Jan 2020 NYU-ITP Visiting Scholar

Beginning Jan 2020, I accepted a position at NYU-ITP as a visiting scholar.
In March 2020 the covid19 pandemic hit and I had to adjust.
I still hope to work on these projects during my sequester in the Flatlands of Brooklyn.

NYU-ITP Brooklyn Research Statement - John Henry Thompson

As technology continues to expand into every aspect of our lives several questions arise: How do we make the best use of it? How do we deal with the pitfalls? Will the leading and more commercially successful trends in technological innovation erode human creativity or augment it? I aim to augment human creativity with technology and empower others to see themselves and the world in new ways. During my return to NYU-ITP my work will focus on these themes: Social Media, Digital Legacy, Creative Learning, and Creative Expression.

Social Media

Popular social media sites such as Facebook/Instagram make it easy for us to share personal media and data with our social network. However, we are beginning to increasingly question the hidden costs and even dangers of a seemingly “free” platform . In July of 2019 Facebook was slapped with the largest fine in the history of the Federal Trade Commission - a record $5 billion for privacy breaches which may have affected a US Presidential election. Let’s imagine that in response to this criminal act, some may choose to boycott Facebook, leave the site and delete their media and data. Others may choose to export their media and data and host it elsewhere. What are the alternatives? Are there other architectures that are both secure and more open that Facebook? Facebook is a closed system - taking advantage of the open web but locking users in and making it difficult for those outside the system to share links.

I have created a suite of scripts to take social media and data from a Facebook account and render it on a more open site such as github. In my time at ITP I hope continue to refine these scripts, make them usable by others and popularize their use.

Digital Legacy

The early authoring application Adobe Director (formerly from a company called Macromedia) was popular in the 1990’s and 2000’s for creating a variety of interactive content for CD-ROM and the web. However, the Adobe corporation retired the application in 2017 effectively killing access to early digital content for current and future computers. Even if someone had the time and resources to build an equivalent Director Player, without access to the original source code this task is extremely difficult, if not impossible. In spite of this, there is a small team of developers lead by Mr. Eugene Sandulenko in The Netherlands who are building on the open source game engine scummvm.org to bring Director content back to life. Although I have a personal interest and connection with Director content, the idea of reviving content and games from earlier systems is not unique to Director. Teenagers these days are scouring Ebay to find early games on other platforms such as Nintendo and there is a robust market for reselling refurbished games and consoles.

Can the Adobe corporation be persuaded to open source a subset of the Director source code to help revive the rich digital legacy of content created in the early years of interactive media? In particular, open sourcing for Lingo, the coding language I invented, would help this effort immensely. What are the legal ramifications and risks of sharing my memories of the Lingo software architecture? What early interactive media content is driving this dedicated group of developers in The Netherlands to spend so much of their time and energy on what could be an impossible task? What lessons can current digital artists learn from this experience? Is there an argument for software companies opening the source for platforms that they phase out? Much like in the pharmaceutical world where, once off patent, drugs are open internationally for generic manufacture?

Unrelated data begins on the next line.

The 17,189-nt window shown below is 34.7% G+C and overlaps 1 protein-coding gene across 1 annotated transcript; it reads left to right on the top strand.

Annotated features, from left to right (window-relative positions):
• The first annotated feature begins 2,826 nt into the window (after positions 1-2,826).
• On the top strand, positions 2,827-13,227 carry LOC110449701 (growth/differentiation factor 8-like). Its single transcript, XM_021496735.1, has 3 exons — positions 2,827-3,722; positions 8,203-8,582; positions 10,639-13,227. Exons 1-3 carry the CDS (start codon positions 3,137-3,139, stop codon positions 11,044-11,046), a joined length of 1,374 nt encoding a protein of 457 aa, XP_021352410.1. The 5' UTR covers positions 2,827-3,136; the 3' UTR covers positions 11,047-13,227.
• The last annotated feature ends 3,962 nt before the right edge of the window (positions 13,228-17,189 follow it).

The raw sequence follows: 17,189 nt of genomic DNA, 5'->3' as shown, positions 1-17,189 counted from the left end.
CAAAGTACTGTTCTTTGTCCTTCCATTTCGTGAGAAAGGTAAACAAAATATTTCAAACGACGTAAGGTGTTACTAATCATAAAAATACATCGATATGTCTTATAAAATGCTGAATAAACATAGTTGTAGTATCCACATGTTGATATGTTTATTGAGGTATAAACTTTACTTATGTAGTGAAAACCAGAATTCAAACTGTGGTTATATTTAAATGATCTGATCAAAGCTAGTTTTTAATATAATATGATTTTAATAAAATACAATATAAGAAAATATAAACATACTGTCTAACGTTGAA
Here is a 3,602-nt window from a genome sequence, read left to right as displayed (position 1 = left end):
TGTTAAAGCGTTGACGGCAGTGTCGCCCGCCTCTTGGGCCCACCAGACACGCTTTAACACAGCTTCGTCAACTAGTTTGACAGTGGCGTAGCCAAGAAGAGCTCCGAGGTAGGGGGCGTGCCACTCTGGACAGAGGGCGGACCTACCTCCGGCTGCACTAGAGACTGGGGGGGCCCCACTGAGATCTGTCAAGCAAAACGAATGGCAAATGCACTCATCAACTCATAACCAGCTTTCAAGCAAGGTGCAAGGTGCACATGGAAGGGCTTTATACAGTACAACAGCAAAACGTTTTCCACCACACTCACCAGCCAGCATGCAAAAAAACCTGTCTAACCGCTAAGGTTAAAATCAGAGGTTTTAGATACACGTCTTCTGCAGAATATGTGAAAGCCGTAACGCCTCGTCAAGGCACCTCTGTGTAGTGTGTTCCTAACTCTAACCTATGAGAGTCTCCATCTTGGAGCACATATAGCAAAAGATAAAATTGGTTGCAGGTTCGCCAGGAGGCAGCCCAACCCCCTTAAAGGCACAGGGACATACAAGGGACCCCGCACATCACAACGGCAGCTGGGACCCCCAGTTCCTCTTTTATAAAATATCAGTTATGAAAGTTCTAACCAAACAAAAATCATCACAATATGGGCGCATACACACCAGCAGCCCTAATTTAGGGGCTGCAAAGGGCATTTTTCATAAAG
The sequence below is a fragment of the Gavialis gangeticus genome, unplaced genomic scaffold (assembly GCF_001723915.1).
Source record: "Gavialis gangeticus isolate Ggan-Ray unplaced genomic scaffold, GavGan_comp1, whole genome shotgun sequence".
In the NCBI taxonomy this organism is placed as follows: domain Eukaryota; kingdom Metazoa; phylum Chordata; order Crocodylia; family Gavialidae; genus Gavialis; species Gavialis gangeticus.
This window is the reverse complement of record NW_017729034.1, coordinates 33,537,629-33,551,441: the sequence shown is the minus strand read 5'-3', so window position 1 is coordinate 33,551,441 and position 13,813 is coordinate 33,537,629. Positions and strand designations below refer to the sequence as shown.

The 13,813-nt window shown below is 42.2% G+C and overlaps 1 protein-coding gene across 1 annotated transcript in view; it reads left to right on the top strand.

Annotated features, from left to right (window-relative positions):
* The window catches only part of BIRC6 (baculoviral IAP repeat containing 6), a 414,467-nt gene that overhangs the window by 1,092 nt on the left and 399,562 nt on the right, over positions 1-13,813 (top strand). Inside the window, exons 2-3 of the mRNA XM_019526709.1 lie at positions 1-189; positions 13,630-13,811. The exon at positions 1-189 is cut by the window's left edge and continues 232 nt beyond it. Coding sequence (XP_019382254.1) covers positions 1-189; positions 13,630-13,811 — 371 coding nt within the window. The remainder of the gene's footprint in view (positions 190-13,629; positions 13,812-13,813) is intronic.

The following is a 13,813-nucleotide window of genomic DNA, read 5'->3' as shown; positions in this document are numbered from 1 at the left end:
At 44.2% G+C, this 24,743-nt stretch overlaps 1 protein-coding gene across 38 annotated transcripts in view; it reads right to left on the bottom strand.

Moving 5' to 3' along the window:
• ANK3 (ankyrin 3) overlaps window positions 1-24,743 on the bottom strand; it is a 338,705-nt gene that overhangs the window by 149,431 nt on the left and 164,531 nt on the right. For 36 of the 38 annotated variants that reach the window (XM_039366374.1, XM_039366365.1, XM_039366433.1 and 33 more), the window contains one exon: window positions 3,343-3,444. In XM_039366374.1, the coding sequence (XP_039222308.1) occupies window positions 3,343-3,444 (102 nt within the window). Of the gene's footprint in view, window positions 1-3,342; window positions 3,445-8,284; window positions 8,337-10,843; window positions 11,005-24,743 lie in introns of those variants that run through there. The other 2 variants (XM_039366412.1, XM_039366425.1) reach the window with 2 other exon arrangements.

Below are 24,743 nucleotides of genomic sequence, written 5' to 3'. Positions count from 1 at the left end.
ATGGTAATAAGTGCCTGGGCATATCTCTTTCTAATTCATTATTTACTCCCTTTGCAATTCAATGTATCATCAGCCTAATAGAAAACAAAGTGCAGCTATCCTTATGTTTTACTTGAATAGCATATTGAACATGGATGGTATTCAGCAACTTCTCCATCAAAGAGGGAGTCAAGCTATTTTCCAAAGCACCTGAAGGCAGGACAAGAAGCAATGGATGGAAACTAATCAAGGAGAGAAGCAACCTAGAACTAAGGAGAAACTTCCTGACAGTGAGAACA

Creative Learning

Inspired by Seymour Papert’s “The Children's Machine” and my personal experience making coding accessible to creative professions in the 1990’s, I have aspired to bring coding skills to the high school population. In short 3-4 week workshops I have taught coding using scratch.mit.edu and other free online resources. I have found that due to the short time frame, it is difficult for these workshops to have an enduring impact. While at ITP I aim to research other approaches and expand on my prior efforts to longer time formats and earlier grades, with a particular emphasis on exposing creative coding to African-American youth and other demographic groups that remain underrepresented in the tech world.

Creative Expression

Prompted by the National Museum of African American History and Culture’s interest in my early interactive digital art I decided to revive DICE, my creative software. I started developing DICE in the early 2000’s following my departure from Macromedia. My early ambition for DICE was to develop a palette of video effects and object detection and use it in a series of interactive art installations. I also hoped to create DICE as an open source platform for others to use and extend. Restarting development in 2017 I shifted the primary platform from MacOS desktop to iOS mobile devices. I have built out the DICE platform to process video locally, and share low bandwidth video and sensor data with a network of devices running the DICE app. DICE is based on parseplatform.org, an open source communication platform, and mongodb.com, an open source object database. With DICE now feature complete, I plan to create an interactive art series for trial installation at ITP. With feedback from the ITP community I plan to refine the installations and incorporate physical computing.